Orange County officials are moving forward with plans to purchase the Orange County District Attorney’s Office’s 10-story headquarters and parking garage from a local developer who was co-chair of DA Todd Spitzer’s election campaign.

Under the deal up for approval Tuesday by OC supervisors, the county would pay $515,000 to buy the Santa Ana building – at 401 W. Civic Center Drive – from a company run by Mike Harrah, who is one of the biggest landlords in downtown Santa Ana.

Harrah has leased the 1960s-era building to the county for the last 20 years and helped lead Spitzer’s successful 2018 election campaign for district attorney, as the campaign’s co-chair.

The county staff report does not disclose the campaign nexus to the district attorney, nor Harrah’s name.

County officials previously rejected an option to buy another 10-story, 60s-era office building from Harrah when he offered it for $100. The county Social Services Agency had been leasing it for more than a decade, amid estimates that it would cost the county millions of dollars to bring it up to modern standards.

The former social services building – at 888 N. Main Street a few blocks away from the DA headquarters – wasn’t retrofitted with modern mechanical, electrical and plumbing systems. County officials said it had mold proliferating in the air vents, elevator malfunctions that got staff stuck on a weekly basis, a leaky roof, and a corroded plumbing system regularly releases sewage gases.

Rather than buy that building for $100, the county opted to move the social services headquarters out of the building.

For the proposed DA headquarters purchase, county agenda documents say costs for maintenance and remodeling of the building are unknown and will be determined through a due diligence process before any purchase is finalized.

Spitzer declined to be interviewed for this article, including about whether he thinks it’s a good deal and if he had anything to do with it.

“This is the natural conclusion of a 20-year real estate transaction negotiated by the CEO in 1999,” said Spitzer’s spokeswoman, Kimberly Edds.

“The price was negotiated in the original contract,” she added, referring further questions to the county’s chief executive officer, Frank Kim.

In an interview Monday, Kim said Spitzer had no involvement in the proposed DA headquarters deal.

“I haven’t spoken to either Todd or [Chief Assistant District Attorney] Shawn [Nelson] related to the acquisition of the building,” Kim said.

He said the decision to recommend buying it was made by Kim’s office and the county’s real estate staff, who are also under Kim’s office.

As for the condition of the DA headquarters the county is looking to buy, Kim noted problems with the elevators and heating, ventilation, and air conditioning system, which he said would be be analyzed during the due diligence process.

“On this particular building, I am aware that the HVAC system is deficient, and there are some improvements that need to be made to the elevator,” Kim said.

Because the county doesn’t currently have responsibility to maintain the building, he said, “we really won’t know what the condition is until we go through our due diligence process.”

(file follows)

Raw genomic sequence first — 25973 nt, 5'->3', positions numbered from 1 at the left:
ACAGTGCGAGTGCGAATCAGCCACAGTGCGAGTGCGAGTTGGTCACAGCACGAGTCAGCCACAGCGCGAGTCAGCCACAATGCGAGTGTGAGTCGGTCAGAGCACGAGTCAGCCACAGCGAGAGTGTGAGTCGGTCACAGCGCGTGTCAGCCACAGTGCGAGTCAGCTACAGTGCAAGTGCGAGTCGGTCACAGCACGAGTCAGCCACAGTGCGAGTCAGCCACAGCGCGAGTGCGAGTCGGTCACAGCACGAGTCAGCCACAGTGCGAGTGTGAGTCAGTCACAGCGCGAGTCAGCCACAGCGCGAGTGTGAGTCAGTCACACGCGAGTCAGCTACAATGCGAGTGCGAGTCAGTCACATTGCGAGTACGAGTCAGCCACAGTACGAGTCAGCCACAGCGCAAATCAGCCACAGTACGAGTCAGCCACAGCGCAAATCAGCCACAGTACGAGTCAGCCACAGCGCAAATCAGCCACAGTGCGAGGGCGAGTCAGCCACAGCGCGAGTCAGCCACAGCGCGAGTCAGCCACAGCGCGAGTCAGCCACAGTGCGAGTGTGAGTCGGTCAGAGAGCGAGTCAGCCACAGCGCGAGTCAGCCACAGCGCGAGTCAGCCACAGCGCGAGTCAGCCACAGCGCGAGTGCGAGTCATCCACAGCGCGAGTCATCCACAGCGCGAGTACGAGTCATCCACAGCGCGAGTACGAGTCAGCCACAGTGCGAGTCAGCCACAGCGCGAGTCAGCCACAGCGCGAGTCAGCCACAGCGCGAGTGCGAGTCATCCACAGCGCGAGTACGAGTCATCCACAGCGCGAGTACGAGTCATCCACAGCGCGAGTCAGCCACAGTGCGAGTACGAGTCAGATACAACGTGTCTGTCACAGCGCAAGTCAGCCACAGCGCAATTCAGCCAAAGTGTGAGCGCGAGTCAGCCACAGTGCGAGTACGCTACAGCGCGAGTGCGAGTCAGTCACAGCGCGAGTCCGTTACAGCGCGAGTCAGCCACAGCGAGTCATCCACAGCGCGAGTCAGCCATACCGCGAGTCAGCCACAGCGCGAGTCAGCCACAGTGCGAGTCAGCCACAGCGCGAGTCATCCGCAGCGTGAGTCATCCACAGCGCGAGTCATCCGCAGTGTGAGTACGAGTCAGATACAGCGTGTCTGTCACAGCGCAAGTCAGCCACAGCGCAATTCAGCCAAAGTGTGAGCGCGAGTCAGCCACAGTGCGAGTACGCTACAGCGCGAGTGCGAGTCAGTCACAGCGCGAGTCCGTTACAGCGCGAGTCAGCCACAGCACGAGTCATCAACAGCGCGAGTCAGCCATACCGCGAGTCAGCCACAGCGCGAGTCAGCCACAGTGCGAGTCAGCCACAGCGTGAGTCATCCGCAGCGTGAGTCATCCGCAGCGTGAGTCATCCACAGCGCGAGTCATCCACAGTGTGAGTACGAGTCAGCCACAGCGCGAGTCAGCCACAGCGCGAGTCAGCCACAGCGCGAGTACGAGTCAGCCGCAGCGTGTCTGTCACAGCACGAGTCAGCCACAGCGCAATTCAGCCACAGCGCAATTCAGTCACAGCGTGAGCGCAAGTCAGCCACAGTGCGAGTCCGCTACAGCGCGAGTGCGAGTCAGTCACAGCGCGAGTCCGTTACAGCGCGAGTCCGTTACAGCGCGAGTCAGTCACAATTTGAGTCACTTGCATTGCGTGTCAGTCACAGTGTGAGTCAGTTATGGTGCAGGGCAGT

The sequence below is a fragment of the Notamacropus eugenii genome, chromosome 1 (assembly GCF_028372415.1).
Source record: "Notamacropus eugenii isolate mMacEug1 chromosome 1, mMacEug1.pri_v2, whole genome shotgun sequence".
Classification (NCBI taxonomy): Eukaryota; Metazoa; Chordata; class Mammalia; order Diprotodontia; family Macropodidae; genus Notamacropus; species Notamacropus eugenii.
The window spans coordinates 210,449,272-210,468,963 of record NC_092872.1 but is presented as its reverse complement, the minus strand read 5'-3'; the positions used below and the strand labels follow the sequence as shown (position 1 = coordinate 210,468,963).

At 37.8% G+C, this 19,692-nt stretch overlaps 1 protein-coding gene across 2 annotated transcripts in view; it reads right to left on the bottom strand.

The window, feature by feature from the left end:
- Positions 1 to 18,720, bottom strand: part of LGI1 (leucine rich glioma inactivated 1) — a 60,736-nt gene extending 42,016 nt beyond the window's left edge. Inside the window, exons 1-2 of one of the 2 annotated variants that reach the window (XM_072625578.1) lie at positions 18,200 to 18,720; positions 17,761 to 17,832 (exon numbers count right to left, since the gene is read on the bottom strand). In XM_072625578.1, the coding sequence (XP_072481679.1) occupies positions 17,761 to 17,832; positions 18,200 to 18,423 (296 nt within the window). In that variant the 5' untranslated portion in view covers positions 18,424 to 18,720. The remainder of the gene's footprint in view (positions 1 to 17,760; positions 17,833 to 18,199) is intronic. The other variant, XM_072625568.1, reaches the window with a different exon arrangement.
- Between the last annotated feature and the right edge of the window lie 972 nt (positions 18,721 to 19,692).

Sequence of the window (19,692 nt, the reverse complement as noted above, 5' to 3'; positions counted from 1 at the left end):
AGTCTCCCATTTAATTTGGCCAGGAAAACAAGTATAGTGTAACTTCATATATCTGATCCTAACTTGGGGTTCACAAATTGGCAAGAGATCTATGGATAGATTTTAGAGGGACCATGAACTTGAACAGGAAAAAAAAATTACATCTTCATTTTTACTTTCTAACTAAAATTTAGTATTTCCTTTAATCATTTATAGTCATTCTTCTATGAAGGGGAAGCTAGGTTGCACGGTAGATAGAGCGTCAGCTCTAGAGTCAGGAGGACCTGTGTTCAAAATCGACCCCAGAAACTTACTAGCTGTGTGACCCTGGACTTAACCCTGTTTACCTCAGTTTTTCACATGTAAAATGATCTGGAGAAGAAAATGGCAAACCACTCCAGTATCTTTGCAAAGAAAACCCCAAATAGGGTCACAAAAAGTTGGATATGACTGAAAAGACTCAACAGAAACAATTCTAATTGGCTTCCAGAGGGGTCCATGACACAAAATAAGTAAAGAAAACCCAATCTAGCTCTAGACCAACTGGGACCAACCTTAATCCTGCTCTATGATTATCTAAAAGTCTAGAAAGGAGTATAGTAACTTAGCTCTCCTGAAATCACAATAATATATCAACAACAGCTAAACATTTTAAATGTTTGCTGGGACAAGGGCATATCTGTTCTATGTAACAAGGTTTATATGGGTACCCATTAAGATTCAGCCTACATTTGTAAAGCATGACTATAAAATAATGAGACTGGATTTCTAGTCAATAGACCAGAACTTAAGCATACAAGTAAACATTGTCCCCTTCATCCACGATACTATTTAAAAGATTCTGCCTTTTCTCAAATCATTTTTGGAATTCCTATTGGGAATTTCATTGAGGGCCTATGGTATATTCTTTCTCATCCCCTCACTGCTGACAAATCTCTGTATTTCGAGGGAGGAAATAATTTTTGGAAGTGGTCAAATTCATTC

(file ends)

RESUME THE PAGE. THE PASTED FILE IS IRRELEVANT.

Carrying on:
“We’ll do our due diligence,” Kim said.

Harrah didn’t return phone messages seeking comment.

Under an overhaul of the county Civic Center approved in recent years, the District Attorney’s Office is in the process of moving to a different building a few blocks away to county buildings at 300 N. Flower St., across the street from the Sheriff’s Department.

County officials say current plans call for a different county department to move into the current DA headquarters.

Kim said the proposed purchase makes a lot of sense, because the property is close to the existing county buildings at the Civic Center.

“The county is in quite a bit of leased buildings throughout the county,” so consolidating them makes sense, Kim said.

Asked why the county would be buying office building at a time many county workers are working from home during the pandemic, Kim said it still makes sense to transfer office space from leased buildings and into buildings owned by the county.

Telecommuting by county workers “is working well in certain applications,” Kim said, adding that going forward he anticipates there would be more telecommuting and the county would need less leased space.

“But I couldn’t tell you today exactly how much” less leased space would be needed, because that analysis hasn’t been done, he added.

“If there was downsizing, we would downsize out of leased buildings. But having property that is adjacent to the Civic Center – there is a value in that,” Kim said.

Plus, the value of the land probably exceeds the purchase cost, according to the county staff report.

“While a formal appraisal of the Property has not been completed, CEO Real Estate estimates the Property’s underlying land value alone to be approximately $1,725,000, without any improvements,” states the staff report, from the county’s top real estate official, Thomas A. Miller.

If the current DA headquarters purchase goes through at Tuesday’s supervisors meeting, county real estate officials plan to finalize the purchase on Feb. 8, 2021.

Nick Gerda covers county government and Santa Ana for Voice of OC. You can contact him at

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